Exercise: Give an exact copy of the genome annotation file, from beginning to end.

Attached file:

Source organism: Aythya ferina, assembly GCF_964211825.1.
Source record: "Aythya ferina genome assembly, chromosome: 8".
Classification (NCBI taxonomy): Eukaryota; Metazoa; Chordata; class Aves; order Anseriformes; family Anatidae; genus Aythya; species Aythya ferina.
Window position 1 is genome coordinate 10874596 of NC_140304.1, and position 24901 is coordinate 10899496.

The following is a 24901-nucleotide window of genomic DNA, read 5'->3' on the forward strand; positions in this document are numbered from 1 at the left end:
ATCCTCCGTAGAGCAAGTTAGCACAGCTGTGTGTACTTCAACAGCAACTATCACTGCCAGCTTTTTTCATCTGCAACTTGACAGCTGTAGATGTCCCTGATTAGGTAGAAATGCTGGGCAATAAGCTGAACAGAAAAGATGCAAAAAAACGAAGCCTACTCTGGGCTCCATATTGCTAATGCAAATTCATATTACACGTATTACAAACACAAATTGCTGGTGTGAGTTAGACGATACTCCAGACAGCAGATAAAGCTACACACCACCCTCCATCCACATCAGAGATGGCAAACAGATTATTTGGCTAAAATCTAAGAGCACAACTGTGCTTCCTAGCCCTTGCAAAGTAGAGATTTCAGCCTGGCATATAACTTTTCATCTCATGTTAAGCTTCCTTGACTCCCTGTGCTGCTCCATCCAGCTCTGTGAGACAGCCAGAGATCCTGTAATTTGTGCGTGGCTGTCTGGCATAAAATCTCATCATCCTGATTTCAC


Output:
Source organism: Aythya ferina, assembly GCF_964211825.1.
Source record: "Aythya ferina genome assembly, chromosome: 8".
Classification (NCBI taxonomy): Eukaryota; Metazoa; Chordata; class Aves; order Anseriformes; family Anatidae; genus Aythya; species Aythya ferina.
Window position 1 is genome coordinate 10874596 of NC_140304.1, and position 24901 is coordinate 10899496.

The following is a 24901-nucleotide window of genomic DNA, read 5'->3' on the forward strand; positions in this document are numbered from 1 at the left end:
ATCCTCCGTAGAGCAAGTTAGCACAGCTGTGTGTACTTCAACAGCAACTATCACTGCCAGCTTTTTTCATCTGCAACTTGACAGCTGTAGATGTCCCTGATTAGGTAGAAATGCTGGGCAATAAGCTGAACAGAAAAGATGCAAAAAAACGAAGCCTACTCTGGGCTCCATATTGCTAATGCAAATTCATATTACACGTATTACAAACACAAATTGCTGGTGTGAGTTAGACGATACTCCAGACAGCAGATAAAGCTACACACCACCCTCCATCCACATCAGAGATGGCAAACAGATTATTTGGCTAAAATCTAAGAGCACAACTGTGCTTCCTAGCCCTTGCAAAGTAGAGATTTCAGCCTGGCATATAACTTTTCATCTCATGTTAAGCTTCCTTGACTCCCTGTGCTGCTCCATCCAGCTCTGTGAGACAGCCAGAGATCCTGTAATTTGTGCGTGGCTGTCTGGCATAAAATCTCATCATCCTGATTTCAC